Plumas National Forest

May 6, 2007

When I'm in Northern California for a weekend, I usually head over to San Francisco and its awesome photographic opportunities. Having been there three times, though (1, 2, 3), I set out in a different direction on Sunday, May 6: Feather Falls Scenic Area in Plumas National Forest, which is about 2 hours north of Sacramento.

After a beautiful drive through the mountainous area around Lake Oroville, I arrived at about 7:30 AM to a mostly empty trailhead parking lot. Armed with just my camera, Camelbak, and four PowerBars, I walked into the trails alone.

About a half-mile into the trail, this decision. I took the shorter route, knowing I would have to make a return. The theory was that I'd take the easier (shorter) way, then the harder (longer) way back if I had a lot of energy. At the time, I didn't know the shorter way was much steeper on the uphills and downhills, and was a lot more difficult.

The base of this tree was more than twice as wide as my shoulders, and it had to be 200 ft. tall. Although it was a little larger than some of the others nearby, it was by no means out of the ordinary.

Just over an hour into the hike. At this point I've been walking mostly downhill for the last half hour. Although a slight downhill can make a walk easier, this one was too steep and was actually more tiring than an uphill.

I'd also noticed a sound of rushing water growing much louder as time went on. I thought it might be the sound of the falls carrying just the right way through a valley. The temperature was also dropping, the air becoming more humid, and everything seemed to be covered in a layer of moss.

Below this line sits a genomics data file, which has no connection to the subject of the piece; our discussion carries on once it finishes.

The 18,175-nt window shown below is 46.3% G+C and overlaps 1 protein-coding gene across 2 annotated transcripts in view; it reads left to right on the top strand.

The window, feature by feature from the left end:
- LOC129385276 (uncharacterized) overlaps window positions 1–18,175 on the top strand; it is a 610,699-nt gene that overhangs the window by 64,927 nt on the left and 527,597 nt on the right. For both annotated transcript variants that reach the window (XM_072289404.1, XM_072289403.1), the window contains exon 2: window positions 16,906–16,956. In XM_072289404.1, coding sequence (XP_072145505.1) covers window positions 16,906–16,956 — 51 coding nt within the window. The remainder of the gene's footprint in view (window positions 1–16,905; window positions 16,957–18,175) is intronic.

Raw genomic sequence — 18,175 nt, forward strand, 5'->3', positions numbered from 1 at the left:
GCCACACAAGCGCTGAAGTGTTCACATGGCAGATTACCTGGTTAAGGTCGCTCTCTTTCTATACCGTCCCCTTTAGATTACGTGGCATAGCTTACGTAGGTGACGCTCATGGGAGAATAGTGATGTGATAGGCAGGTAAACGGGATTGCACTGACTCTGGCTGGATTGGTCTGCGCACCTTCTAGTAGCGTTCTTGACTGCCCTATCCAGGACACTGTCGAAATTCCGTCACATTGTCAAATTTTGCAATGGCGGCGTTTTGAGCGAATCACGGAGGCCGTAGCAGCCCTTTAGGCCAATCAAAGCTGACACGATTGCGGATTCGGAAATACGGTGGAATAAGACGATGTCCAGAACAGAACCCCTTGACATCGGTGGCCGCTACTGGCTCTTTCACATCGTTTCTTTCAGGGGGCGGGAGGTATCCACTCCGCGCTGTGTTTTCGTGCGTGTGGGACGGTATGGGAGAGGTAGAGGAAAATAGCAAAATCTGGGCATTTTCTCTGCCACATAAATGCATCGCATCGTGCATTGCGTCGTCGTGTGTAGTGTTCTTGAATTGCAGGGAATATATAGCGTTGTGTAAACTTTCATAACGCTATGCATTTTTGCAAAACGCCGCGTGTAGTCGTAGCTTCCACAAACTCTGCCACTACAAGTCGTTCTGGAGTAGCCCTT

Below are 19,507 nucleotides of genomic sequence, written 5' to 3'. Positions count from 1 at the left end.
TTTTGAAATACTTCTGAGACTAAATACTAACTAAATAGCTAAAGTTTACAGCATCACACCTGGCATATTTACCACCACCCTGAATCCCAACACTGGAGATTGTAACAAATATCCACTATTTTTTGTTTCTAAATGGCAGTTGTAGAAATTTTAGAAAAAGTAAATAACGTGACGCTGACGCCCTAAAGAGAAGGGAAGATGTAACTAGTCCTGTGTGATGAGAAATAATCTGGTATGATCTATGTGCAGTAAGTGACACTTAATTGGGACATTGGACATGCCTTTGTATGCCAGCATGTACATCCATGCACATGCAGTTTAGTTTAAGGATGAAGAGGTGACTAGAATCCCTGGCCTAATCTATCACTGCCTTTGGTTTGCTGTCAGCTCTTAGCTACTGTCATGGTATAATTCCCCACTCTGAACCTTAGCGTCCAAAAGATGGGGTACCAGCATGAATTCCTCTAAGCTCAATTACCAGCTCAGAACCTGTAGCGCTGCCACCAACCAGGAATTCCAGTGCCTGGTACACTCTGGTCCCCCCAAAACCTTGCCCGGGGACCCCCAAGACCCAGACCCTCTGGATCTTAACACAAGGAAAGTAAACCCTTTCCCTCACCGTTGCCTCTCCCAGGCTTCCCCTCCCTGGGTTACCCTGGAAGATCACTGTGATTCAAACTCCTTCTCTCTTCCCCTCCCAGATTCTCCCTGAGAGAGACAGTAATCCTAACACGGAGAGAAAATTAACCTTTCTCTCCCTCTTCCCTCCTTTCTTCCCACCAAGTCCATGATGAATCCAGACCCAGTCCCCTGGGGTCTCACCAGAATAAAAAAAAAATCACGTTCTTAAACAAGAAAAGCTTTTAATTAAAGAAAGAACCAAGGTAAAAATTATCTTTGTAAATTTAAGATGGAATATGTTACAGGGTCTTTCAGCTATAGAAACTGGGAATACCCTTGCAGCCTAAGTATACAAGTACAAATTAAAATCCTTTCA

A few minutes later I discovered the source of the noise: the first crossing of Frey Creek.
(Read the trail's sign about Frey Creek by clicking here.)

Once I crossed the creek, the trail of course began to go uphill. The air warmed up and things dried out a little bit as I climbed.

The trees thinned out to the left side of the path, leaving me walking on the side of a mountain...

...the clearing and increased elevation gave some wide-open views to the left across the valley.

Bald Rock Dome. (Read the trail's sign about Bald Rock Dome by clicking here.)

Climbing the last half-mile to the falls. Two and half hours of hiking, and at this point, I had still not seen another person since the trailhead.

Just before the falls overlook, this other overlook offers views nearly as beautiful. Here, the Middle Fork of the Feather River drains to Lake Oroville.

Finally, Feather Falls as seen from the overlook point.

Just before the plunge.

On the way back down.

This little guy cooperated, but just for one shot.

A more distant view of Bald Rock dome from the upper path.

Second crossing of Frey Creek, with a small unnamed waterfall.

Back at the trailhead.

About 10 miles into the return drive, an overlook gives this awesome view of Lake Oroville.

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